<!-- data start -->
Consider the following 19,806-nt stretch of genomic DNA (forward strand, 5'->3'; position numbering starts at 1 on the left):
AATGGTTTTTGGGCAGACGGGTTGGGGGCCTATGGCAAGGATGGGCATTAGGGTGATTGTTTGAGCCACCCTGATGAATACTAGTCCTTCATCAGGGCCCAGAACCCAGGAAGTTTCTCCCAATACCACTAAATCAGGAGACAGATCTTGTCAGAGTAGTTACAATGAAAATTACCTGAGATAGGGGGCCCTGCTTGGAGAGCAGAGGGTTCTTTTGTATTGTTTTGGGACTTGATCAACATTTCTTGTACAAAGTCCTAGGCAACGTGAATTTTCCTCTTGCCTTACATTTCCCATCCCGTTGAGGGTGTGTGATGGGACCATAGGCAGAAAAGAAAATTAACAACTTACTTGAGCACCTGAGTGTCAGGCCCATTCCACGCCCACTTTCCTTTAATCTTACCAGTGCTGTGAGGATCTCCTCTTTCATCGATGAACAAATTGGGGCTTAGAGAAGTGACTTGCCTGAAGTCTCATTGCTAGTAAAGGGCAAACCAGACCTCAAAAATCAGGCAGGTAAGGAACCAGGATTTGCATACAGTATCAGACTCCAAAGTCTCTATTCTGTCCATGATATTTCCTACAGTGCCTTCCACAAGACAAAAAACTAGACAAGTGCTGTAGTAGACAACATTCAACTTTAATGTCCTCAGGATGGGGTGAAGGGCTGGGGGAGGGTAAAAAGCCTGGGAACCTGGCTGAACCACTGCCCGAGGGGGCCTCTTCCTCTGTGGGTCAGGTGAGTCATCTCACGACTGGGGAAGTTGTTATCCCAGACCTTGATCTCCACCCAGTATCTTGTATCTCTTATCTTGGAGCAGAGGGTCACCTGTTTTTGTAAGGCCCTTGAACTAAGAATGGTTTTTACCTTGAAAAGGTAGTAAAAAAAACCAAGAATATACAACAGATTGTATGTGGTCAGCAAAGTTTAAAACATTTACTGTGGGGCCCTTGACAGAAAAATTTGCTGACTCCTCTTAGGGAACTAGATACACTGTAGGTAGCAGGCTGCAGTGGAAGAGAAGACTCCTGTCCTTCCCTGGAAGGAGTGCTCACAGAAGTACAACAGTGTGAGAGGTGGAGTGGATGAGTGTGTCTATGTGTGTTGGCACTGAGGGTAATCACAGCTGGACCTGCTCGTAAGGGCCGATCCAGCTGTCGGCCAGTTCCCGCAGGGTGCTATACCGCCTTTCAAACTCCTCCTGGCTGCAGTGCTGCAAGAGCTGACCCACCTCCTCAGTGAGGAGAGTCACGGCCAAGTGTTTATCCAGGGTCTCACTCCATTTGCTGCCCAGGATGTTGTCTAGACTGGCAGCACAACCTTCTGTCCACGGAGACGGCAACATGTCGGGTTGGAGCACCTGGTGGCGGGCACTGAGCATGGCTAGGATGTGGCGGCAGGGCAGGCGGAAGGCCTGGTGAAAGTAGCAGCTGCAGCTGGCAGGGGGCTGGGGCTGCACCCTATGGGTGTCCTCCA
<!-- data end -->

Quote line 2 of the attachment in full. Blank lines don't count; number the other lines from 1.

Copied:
AATGGTTTTTGGGCAGACGGGTTGGGGGCCTATGGCAAGGATGGGCATTAGGGTGATTGTTTGAGCCACCCTGATGAATACTAGTCCTTCATCAGGGCCCAGAACCCAGGAAGTTTCTCCCAATACCACTAAATCAGGAGACAGATCTTGTCAGAGTAGTTACAATGAAAATTACCTGAGATAGGGGGCCCTGCTTGGAGAGCAGAGGGTTCTTTTGTATTGTTTTGGGACTTGATCAACATTTCTTGTACAAAGTCCTAGGCAACGTGAATTTTCCTCTTGCCTTACATTTCCCATCCCGTTGAGGGTGTGTGATGGGACCATAGGCAGAAAAGAAAATTAACAACTTACTTGAGCACCTGAGTGTCAGGCCCATTCCACGCCCACTTTCCTTTAATCTTACCAGTGCTGTGAGGATCTCCTCTTTCATCGATGAACAAATTGGGGCTTAGAGAAGTGACTTGCCTGAAGTCTCATTGCTAGTAAAGGGCAAACCAGACCTCAAAAATCAGGCAGGTAAGGAACCAGGATTTGCATACAGTATCAGACTCCAAAGTCTCTATTCTGTCCATGATATTTCCTACAGTGCCTTCCACAAGACAAAAAACTAGACAAGTGCTGTAGTAGACAACATTCAACTTTAATGTCCTCAGGATGGGGTGAAGGGCTGGGGGAGGGTAAAAAGCCTGGGAACCTGGCTGAACCACTGCCCGAGGGGGCCTCTTCCTCTGTGGGTCAGGTGAGTCATCTCACGACTGGGGAAGTTGTTATCCCAGACCTTGATCTCCACCCAGTATCTTGTATCTCTTATCTTGGAGCAGAGGGTCACCTGTTTTTGTAAGGCCCTTGAACTAAGAATGGTTTTTACCTTGAAAAGGTAGTAAAAAAAACCAAGAATATACAACAGATTGTATGTGGTCAGCAAAGTTTAAAACATTTACTGTGGGGCCCTTGACAGAAAAATTTGCTGACTCCTCTTAGGGAACTAGATACACTGTAGGTAGCAGGCTGCAGTGGAAGAGAAGACTCCTGTCCTTCCCTGGAAGGAGTGCTCACAGAAGTACAACAGTGTGAGAGGTGGAGTGGATGAGTGTGTCTATGTGTGTTGGCACTGAGGGTAATCACAGCTGGACCTGCTCGTAAGGGCCGATCCAGCTGTCGGCCAGTTCCCGCAGGGTGCTATACCGCCTTTCAAACTCCTCCTGGCTGCAGTGCTGCAAGAGCTGACCCACCTCCTCAGTGAGGAGAGTCACGGCCAAGTGTTTATCCAGGGTCTCACTCCATTTGCTGCCCAGGATGTTGTCTAGACTGGCAGCACAACCTTCTGTCCACGGAGACGGCAACATGTCGGGTTGGAGCACCTGGTGGCGGGCACTGAGCATGGCTAGGATGTGGCGGCAGGGCAGGCGGAAGGCCTGGTGAAAGTAGCAGCTGCAGCTGGCAGGGGGCTGGGGCTGCACCCTATGGGTGTCCTCCA